In a sign of transition at the estate, in 2021 Baron promoted assistant vigneronne Elizabeth Bourcier to resident vigneronne. Bourcier joined the team in 2008 and took wines that were already beyond extraordinary and somehow helped elevate them. Prior to taking the lead on the entire portfolio, Bourcier oversaw the No Girls wines. Baron says that promoting Bourcier was rewarding her hard work and loyalty, though he remains intimately involved.
“Let’s put it this way. It’s not easy to work with me,” he says. “I can be intense.”
With Bourcier, however, Baron found something of a kindred spirit with a similar, unerring focus on quality. Baron notes Bourcier’s exceptional palate, management skills, and listening abilities. He says she also brings something unique to the table.
“Elizabeth never gives up,” Baron says. “The blend is done. The wine is perfect, and she always says ‘Let’s do another trial of that best blend, but maybe with 30 gallons of that wine from that tank.’”
What’s next for Bionic Wines?
With Bourcier now as resident vigneronne and Hors Catégorie as Baron’s viticultural and vinous masterpiece, might Baron truly be done pushing boundaries?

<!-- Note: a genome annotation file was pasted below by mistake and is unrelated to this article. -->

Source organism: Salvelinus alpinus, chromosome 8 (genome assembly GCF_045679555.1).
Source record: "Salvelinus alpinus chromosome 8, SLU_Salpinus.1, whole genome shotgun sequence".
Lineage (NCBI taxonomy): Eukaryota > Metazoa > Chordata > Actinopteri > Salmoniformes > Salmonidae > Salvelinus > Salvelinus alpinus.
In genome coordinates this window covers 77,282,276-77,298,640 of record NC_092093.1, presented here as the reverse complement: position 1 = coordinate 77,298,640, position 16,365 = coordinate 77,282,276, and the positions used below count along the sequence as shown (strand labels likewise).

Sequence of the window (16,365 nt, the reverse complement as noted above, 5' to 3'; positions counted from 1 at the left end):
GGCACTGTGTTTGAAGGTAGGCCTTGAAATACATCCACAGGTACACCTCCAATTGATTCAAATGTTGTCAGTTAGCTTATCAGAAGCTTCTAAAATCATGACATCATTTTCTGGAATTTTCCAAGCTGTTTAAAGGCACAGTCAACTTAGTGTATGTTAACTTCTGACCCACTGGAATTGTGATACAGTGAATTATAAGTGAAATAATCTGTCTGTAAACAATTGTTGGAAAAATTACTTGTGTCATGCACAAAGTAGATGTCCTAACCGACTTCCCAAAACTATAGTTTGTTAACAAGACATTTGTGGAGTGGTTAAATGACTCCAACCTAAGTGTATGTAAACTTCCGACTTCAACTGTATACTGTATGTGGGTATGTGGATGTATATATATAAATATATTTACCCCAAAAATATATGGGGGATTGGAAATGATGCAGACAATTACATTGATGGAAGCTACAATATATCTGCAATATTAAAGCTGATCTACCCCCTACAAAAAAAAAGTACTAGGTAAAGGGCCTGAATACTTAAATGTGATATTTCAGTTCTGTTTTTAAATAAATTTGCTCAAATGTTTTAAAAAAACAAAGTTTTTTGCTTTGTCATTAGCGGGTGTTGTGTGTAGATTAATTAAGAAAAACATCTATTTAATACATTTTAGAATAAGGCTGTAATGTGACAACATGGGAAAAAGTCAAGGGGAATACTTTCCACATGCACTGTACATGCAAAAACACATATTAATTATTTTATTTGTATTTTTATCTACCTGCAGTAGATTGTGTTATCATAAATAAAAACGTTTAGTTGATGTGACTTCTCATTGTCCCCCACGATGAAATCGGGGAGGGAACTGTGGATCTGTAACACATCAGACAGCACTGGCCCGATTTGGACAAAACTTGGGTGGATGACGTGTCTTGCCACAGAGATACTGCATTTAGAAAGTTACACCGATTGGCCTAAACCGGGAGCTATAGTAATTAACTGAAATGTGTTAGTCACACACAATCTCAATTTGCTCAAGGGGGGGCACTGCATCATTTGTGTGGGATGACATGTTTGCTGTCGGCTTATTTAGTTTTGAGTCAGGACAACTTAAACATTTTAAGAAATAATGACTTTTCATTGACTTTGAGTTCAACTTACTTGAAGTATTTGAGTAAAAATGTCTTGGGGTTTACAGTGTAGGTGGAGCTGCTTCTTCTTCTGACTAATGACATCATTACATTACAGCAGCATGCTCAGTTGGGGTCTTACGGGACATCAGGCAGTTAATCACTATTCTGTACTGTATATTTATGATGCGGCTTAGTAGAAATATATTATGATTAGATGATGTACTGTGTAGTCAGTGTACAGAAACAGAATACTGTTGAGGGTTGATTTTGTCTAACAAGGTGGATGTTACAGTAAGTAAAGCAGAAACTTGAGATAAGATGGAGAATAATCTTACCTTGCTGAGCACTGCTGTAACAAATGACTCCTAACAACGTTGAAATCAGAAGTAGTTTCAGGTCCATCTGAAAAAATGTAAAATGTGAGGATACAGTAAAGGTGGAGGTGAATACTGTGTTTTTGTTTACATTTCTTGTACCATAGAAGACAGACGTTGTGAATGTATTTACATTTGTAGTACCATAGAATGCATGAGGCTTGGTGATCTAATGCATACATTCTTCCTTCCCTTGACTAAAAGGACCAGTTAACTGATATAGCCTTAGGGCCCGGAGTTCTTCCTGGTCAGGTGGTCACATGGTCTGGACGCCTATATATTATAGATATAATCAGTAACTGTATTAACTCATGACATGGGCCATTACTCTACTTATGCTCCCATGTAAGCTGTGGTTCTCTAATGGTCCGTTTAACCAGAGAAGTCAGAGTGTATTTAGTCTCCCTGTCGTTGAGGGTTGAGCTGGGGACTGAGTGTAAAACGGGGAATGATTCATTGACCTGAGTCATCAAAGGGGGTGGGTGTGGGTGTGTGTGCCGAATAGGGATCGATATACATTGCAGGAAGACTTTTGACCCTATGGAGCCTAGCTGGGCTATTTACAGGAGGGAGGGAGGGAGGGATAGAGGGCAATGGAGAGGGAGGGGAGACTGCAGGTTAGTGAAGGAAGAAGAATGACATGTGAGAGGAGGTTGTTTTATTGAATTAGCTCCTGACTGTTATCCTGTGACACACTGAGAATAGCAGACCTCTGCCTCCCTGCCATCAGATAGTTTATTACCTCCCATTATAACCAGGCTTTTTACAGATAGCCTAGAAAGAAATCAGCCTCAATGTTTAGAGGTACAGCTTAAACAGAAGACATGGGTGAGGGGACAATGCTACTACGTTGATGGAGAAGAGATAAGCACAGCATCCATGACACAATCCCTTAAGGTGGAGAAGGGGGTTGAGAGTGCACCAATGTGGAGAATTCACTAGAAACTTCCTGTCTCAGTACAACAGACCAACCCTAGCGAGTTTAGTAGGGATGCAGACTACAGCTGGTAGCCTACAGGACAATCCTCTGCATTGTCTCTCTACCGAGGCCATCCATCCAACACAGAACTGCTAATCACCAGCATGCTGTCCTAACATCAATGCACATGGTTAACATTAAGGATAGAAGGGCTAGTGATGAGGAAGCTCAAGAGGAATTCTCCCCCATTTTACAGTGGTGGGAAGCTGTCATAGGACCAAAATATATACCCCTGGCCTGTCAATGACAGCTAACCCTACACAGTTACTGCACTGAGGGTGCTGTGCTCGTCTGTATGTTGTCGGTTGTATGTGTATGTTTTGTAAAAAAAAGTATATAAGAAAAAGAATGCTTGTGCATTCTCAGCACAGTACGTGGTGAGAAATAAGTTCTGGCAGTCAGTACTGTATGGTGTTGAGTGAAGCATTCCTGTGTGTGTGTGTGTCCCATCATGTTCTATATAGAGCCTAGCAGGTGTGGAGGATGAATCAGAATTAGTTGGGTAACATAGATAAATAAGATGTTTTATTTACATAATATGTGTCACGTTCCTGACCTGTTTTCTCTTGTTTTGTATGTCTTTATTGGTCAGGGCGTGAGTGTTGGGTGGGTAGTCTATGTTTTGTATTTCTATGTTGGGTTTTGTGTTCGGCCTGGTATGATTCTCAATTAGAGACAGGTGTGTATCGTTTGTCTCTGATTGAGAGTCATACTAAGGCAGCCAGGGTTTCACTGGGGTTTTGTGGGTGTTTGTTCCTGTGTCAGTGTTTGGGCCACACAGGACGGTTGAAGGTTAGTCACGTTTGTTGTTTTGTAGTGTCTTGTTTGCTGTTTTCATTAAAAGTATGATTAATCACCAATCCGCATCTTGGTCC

Don’t believe it for a moment. It’s not in his nature. Even if he were, the seeds that Baron has planted in the Northwest will continue to grow at Bionic Wines and beyond.
When Baron first planted in the Stones in 1997, the idea seemed so crazy that some literally referred to him as “the crazy French guy.” Today there are over 500 acres planted in this region of the valley, and in 2015 it received appellation status as the Rocks District of Milton-Freewater. (Baron continues to label his wines Walla Walla Valley.)
Whereas before, the Cayuse Vineyards wine studio stood alone in this area of the valley, now Rôtie Cellars, Force Majeure, and others are nearby. The area will only continue to grow in the coming years and will increasingly become a tourist destination. (NB: Cayuse Vineyards is not open to the public.)
Similarly, Baron planted a flag in the North Fork region at Hors Catégorie. Other producers are following suit in this area with different projects.
So what might be next for Baron? It could be anything. Baron talks of creating wine experiences, restoring buildings, and other ideas in a fertile mind that never sits still.
One thing is clear, however. Whatever Baron does next, whether it involves planting additional vineyard acreage or not, he will do it slowly. He will also do it at the highest possible level.
“I always look for the best everywhere because mediocrity, it’s easy to be mediocre,” Baron says.
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At Northwest Wine Report, all scores come from blind tastings in varietal/style sets. Read more about this site’s process for rating and reviewing wines. Read about the Northwest Wine Report rating system and special designations. Read about how to interpret scores. See a list of recently reviewed producers.
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Editor’s Note: The wines below were sampled in varietal flights along with others over the last several tasting cycles.